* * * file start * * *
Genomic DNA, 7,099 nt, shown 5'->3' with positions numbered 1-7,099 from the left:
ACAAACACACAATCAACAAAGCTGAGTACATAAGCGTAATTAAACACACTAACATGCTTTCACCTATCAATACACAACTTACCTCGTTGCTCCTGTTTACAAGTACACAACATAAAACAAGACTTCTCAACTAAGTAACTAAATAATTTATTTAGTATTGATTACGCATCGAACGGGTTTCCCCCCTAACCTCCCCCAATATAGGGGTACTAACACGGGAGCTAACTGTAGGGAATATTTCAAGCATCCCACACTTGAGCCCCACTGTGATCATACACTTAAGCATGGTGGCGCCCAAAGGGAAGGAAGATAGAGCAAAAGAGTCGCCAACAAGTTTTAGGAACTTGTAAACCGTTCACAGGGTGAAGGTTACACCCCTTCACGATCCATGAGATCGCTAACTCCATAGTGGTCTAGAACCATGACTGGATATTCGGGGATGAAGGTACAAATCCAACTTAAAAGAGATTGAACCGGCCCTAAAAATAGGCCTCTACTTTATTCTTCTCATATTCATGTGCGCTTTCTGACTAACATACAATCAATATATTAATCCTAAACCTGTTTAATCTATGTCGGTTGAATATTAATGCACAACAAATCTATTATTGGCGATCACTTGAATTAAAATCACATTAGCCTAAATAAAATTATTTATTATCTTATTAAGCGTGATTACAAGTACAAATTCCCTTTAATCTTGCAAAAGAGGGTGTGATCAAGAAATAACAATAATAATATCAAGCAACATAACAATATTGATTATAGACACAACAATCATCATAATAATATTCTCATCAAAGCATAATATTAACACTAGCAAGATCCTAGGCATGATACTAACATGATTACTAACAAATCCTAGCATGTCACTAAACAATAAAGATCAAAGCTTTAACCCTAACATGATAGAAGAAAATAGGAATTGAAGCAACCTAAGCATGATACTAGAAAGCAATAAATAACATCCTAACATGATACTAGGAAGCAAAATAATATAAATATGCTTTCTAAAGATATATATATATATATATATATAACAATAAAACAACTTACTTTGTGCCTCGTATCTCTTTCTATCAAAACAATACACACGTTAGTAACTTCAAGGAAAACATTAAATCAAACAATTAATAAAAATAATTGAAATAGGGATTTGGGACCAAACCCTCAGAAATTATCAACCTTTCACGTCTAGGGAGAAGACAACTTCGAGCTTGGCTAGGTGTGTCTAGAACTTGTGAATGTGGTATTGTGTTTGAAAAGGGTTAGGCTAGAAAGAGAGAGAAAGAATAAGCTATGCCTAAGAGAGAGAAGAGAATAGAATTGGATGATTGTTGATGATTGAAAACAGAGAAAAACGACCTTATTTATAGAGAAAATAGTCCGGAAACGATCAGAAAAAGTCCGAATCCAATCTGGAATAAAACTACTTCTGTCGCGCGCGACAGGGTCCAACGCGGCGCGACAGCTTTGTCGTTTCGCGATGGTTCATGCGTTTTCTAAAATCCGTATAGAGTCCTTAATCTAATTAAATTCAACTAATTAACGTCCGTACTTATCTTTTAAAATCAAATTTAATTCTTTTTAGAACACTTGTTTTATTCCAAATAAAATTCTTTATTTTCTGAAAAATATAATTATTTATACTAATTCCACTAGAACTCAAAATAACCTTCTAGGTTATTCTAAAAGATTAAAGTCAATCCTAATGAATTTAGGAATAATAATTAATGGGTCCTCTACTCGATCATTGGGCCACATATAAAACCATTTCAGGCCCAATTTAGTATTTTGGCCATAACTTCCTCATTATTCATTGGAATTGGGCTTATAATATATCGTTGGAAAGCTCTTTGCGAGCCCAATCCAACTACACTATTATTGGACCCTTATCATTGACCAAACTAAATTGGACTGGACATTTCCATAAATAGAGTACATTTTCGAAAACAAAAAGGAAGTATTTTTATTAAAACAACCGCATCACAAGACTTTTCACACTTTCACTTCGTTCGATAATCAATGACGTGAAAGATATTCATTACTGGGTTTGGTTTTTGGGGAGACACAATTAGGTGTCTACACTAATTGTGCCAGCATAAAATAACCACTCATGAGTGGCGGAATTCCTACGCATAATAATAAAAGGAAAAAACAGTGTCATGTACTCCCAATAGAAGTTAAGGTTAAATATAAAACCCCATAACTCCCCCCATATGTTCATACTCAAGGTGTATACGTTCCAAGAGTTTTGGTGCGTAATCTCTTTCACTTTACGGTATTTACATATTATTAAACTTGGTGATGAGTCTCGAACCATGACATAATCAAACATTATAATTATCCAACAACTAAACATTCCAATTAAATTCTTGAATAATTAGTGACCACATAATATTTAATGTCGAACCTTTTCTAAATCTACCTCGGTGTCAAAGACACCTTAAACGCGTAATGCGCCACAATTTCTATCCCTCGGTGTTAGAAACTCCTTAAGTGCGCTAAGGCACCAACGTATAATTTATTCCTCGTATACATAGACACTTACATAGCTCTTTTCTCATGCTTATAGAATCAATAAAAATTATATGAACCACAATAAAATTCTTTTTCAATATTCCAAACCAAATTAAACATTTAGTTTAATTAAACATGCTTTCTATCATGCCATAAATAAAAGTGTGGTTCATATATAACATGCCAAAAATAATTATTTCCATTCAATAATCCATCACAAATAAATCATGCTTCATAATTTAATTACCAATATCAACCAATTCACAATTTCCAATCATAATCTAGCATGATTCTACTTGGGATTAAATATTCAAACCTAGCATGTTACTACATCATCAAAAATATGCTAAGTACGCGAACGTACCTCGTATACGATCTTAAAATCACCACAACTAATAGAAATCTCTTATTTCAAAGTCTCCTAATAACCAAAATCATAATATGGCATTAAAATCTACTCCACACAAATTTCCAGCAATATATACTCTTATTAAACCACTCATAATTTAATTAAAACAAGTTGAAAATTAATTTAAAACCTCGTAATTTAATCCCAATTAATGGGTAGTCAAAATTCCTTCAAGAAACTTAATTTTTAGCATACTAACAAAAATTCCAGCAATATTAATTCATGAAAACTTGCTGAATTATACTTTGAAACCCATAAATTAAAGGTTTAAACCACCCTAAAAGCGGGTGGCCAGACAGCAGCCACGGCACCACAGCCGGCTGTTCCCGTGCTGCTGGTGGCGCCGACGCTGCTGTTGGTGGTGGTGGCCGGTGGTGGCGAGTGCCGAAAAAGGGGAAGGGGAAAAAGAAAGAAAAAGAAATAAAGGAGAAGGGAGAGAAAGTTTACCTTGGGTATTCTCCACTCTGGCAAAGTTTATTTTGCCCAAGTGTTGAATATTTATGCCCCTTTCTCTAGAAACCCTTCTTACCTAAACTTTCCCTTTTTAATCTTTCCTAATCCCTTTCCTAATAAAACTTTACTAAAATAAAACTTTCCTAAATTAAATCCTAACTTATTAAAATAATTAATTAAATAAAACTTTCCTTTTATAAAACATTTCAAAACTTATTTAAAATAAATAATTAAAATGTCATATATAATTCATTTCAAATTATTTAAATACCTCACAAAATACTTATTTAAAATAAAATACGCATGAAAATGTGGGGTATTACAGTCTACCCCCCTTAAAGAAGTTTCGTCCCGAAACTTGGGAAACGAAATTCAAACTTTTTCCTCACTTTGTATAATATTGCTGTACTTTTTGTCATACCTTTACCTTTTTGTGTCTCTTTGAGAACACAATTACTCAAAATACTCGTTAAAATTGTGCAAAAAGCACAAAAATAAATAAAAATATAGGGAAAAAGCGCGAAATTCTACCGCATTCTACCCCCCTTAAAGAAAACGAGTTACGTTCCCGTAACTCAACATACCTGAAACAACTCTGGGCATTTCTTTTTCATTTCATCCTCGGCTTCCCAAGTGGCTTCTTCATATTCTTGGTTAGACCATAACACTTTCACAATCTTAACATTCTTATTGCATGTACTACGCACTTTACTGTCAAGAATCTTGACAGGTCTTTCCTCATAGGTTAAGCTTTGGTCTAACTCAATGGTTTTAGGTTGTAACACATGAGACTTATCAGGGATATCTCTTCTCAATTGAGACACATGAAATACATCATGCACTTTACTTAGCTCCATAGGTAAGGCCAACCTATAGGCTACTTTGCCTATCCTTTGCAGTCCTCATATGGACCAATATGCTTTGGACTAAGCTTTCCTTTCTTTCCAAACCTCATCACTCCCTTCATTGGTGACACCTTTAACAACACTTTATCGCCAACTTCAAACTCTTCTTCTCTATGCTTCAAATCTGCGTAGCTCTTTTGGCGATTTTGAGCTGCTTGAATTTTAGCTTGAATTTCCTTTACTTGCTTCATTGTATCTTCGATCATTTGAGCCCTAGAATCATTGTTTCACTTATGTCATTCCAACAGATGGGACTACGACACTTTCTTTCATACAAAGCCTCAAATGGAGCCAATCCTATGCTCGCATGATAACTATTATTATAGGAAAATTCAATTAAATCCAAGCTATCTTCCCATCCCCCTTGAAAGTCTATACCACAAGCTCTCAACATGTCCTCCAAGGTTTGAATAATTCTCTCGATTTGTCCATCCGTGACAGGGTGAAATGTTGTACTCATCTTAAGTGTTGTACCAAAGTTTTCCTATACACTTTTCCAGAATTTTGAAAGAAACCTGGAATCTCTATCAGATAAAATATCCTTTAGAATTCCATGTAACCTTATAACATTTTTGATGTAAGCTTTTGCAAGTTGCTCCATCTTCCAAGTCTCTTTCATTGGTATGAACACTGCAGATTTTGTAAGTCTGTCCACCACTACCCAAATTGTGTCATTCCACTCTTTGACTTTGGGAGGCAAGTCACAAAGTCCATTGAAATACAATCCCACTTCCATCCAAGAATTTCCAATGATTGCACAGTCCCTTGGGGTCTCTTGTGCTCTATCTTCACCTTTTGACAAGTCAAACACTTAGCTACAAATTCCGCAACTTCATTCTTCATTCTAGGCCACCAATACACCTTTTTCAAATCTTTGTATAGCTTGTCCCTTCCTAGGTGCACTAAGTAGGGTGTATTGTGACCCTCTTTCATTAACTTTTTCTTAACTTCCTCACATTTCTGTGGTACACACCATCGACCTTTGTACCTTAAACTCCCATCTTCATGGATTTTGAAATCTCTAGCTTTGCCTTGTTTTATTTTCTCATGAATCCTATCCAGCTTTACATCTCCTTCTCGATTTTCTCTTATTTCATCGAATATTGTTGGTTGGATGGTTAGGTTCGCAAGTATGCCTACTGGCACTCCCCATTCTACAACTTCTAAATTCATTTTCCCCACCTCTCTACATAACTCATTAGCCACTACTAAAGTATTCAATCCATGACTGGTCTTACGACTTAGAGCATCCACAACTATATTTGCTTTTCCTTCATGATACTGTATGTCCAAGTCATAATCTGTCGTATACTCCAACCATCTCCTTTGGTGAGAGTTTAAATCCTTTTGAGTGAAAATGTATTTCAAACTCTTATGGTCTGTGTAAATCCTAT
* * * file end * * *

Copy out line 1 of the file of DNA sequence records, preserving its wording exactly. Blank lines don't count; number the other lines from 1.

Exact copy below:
Genomic DNA, 7,099 nt, shown 5'->3' with positions numbered 1-7,099 from the left: